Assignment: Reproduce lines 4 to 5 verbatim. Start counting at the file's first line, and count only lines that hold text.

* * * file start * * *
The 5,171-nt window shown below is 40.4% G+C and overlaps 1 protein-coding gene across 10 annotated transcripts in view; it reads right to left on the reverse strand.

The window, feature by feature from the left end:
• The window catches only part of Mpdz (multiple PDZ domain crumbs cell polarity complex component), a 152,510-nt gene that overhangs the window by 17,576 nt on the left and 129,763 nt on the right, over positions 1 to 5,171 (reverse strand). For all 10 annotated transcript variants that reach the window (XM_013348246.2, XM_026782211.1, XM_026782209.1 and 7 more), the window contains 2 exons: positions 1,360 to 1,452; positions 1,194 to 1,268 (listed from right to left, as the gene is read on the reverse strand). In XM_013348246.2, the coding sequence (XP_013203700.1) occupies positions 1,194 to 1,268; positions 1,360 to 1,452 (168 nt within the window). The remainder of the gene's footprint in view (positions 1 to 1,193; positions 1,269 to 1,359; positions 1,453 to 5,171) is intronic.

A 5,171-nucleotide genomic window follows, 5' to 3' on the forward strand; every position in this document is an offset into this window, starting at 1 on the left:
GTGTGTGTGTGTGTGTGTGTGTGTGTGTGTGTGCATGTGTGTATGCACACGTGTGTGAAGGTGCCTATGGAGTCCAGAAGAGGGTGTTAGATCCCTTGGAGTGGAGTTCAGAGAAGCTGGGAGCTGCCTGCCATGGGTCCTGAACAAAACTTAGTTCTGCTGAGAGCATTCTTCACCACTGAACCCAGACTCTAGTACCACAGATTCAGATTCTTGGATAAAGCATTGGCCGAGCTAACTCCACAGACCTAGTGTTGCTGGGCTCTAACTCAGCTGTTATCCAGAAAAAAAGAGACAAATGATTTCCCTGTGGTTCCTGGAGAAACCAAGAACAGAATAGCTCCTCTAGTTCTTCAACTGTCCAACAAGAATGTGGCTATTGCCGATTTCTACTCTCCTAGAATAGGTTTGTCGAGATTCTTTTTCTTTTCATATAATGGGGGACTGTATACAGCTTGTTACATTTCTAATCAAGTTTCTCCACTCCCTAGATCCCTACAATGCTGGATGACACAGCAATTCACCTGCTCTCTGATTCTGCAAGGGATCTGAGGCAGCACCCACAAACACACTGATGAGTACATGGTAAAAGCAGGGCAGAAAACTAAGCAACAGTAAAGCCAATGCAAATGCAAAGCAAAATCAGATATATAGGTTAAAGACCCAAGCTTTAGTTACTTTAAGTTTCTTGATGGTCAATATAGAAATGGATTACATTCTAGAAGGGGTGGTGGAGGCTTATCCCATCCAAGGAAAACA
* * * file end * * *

A 5,171-nucleotide genomic window follows, 5' to 3' on the forward strand; every position in this document is an offset into this window, starting at 1 on the left:
GTGTGTGTGTGTGTGTGTGTGTGTGTGTGTGTGCATGTGTGTATGCACACGTGTGTGAAGGTGCCTATGGAGTCCAGAAGAGGGTGTTAGATCCCTTGGAGTGGAGTTCAGAGAAGCTGGGAGCTGCCTGCCATGGGTCCTGAACAAAACTTAGTTCTGCTGAGAGCATTCTTCACCACTGAACCCAGACTCTAGTACCACAGATTCAGATTCTTGGATAAAGCATTGGCCGAGCTAACTCCACAGACCTAGTGTTGCTGGGCTCTAACTCAGCTGTTATCCAGAAAAAAAGAGACAAATGATTTCCCTGTGGTTCCTGGAGAAACCAAGAACAGAATAGCTCCTCTAGTTCTTCAACTGTCCAACAAGAATGTGGCTATTGCCGATTTCTACTCTCCTAGAATAGGTTTGTCGAGATTCTTTTTCTTTTCATATAATGGGGGACTGTATACAGCTTGTTACATTTCTAATCAAGTTTCTCCACTCCCTAGATCCCTACAATGCTGGATGACACAGCAATTCACCTGCTCTCTGATTCTGCAAGGGATCTGAGGCAGCACCCACAAACACACTGATGAGTACATGGTAAAAGCAGGGCAGAAAACTAAGCAACAGTAAAGCCAATGCAAATGCAAAGCAAAATCAGATATATAGGTTAAAGACCCAAGCTTTAGTTACTTTAAGTTTCTTGATGGTCAATATAGAAATGGATTACATTCTAGAAGGGGTGGTGGAGGCTTATCCCATCCAAGGAAAACA